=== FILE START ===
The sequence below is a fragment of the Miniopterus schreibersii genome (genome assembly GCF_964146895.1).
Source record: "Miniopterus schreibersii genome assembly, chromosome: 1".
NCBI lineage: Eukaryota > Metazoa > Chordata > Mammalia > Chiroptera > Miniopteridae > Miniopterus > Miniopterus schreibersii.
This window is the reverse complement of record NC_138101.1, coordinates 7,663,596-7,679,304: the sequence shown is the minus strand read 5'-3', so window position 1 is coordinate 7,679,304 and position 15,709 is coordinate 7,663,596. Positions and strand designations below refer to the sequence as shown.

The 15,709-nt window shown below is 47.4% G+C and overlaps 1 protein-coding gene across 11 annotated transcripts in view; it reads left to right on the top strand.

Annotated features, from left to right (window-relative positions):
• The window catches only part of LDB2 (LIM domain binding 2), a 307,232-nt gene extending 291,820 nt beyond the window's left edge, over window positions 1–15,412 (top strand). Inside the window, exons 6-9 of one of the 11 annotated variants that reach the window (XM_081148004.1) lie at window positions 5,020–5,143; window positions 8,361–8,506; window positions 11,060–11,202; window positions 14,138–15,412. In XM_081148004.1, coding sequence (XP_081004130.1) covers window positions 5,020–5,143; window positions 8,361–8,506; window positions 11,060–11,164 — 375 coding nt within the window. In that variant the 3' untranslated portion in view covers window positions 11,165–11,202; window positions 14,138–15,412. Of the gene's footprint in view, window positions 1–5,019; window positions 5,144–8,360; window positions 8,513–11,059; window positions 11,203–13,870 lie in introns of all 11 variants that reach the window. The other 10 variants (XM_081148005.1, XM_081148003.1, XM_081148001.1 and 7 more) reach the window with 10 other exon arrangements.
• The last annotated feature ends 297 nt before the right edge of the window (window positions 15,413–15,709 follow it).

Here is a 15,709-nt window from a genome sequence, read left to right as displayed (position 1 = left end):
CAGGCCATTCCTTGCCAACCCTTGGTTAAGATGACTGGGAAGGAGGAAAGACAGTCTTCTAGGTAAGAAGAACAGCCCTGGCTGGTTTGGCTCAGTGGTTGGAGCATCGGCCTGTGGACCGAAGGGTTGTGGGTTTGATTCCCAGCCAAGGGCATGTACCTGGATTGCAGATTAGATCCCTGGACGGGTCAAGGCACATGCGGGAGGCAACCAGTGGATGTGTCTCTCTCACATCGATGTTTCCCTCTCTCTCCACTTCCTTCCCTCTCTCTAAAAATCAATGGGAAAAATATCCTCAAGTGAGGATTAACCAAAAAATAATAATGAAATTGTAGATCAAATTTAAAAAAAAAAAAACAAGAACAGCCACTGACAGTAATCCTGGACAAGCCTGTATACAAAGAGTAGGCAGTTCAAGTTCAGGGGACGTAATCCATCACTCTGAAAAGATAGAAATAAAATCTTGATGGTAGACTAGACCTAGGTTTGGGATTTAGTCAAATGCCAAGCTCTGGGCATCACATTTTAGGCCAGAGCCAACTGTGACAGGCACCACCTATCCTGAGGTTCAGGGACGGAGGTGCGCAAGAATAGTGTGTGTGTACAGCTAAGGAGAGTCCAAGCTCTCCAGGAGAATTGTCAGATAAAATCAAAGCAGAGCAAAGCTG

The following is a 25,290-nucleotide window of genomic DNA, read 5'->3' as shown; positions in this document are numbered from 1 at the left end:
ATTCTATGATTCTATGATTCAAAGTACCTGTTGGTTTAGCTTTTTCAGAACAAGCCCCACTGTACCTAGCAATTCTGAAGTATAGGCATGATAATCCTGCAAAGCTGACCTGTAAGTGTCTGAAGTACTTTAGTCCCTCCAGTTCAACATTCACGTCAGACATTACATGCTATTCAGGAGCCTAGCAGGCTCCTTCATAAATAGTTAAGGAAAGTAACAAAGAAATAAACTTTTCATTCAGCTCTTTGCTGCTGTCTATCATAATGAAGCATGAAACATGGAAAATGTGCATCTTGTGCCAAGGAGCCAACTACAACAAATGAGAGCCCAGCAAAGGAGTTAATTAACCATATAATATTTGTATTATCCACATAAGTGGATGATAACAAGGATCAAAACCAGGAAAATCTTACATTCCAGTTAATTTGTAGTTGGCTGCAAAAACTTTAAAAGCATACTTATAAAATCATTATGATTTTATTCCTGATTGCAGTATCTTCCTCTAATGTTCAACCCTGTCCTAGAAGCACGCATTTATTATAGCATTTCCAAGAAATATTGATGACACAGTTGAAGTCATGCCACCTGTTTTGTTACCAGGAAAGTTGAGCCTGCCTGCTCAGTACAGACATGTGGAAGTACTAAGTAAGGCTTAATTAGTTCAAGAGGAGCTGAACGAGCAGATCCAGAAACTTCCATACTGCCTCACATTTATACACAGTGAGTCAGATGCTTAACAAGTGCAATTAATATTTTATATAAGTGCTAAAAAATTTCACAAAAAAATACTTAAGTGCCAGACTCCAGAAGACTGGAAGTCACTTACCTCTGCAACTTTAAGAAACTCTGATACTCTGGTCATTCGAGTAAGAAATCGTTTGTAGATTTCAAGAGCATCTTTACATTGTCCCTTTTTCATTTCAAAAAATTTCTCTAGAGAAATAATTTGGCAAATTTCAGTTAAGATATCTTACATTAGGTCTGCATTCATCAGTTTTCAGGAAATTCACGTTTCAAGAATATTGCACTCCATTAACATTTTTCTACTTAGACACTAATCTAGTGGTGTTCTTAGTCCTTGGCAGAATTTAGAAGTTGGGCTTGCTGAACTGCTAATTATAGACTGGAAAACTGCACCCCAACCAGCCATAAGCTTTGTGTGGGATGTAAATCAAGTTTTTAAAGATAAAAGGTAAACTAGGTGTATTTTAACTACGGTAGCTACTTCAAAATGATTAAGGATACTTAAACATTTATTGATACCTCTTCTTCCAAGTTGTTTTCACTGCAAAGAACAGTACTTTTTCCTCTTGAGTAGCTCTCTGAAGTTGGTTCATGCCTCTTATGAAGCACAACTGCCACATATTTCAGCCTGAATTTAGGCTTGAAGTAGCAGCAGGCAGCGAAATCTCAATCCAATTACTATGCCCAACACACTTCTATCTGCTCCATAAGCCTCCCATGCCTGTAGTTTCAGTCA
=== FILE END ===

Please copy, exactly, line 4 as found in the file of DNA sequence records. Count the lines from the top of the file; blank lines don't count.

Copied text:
This window is the reverse complement of record NC_138101.1, coordinates 7,663,596-7,679,304: the sequence shown is the minus strand read 5'-3', so window position 1 is coordinate 7,679,304 and position 15,709 is coordinate 7,663,596. Positions and strand designations below refer to the sequence as shown.